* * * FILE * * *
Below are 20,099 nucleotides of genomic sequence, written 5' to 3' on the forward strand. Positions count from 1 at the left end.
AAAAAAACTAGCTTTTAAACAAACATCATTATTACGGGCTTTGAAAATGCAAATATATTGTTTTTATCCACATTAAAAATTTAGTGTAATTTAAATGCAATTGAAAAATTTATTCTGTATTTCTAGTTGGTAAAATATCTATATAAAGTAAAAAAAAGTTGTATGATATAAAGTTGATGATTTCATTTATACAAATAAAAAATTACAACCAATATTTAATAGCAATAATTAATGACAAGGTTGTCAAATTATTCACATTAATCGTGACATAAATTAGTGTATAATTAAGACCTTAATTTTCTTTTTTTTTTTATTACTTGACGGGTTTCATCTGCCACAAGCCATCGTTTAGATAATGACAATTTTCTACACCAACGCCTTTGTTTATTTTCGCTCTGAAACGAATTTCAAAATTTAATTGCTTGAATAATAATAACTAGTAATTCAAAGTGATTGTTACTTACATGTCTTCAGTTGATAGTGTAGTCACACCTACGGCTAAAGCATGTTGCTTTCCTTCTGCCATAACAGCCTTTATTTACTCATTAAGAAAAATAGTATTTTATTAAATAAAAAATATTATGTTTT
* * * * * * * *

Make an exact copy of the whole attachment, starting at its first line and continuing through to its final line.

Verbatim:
Below are 20,099 nucleotides of genomic sequence, written 5' to 3' on the forward strand. Positions count from 1 at the left end.
AAAAAAACTAGCTTTTAAACAAACATCATTATTACGGGCTTTGAAAATGCAAATATATTGTTTTTATCCACATTAAAAATTTAGTGTAATTTAAATGCAATTGAAAAATTTATTCTGTATTTCTAGTTGGTAAAATATCTATATAAAGTAAAAAAAAGTTGTATGATATAAAGTTGATGATTTCATTTATACAAATAAAAAATTACAACCAATATTTAATAGCAATAATTAATGACAAGGTTGTCAAATTATTCACATTAATCGTGACATAAATTAGTGTATAATTAAGACCTTAATTTTCTTTTTTTTTTTATTACTTGACGGGTTTCATCTGCCACAAGCCATCGTTTAGATAATGACAATTTTCTACACCAACGCCTTTGTTTATTTTCGCTCTGAAACGAATTTCAAAATTTAATTGCTTGAATAATAATAACTAGTAATTCAAAGTGATTGTTACTTACATGTCTTCAGTTGATAGTGTAGTCACACCTACGGCTAAAGCATGTTGCTTTCCTTCTGCCATAACAGCCTTTATTTACTCATTAAGAAAAATAGTATTTTATTAAATAAAAAATATTATGTTTT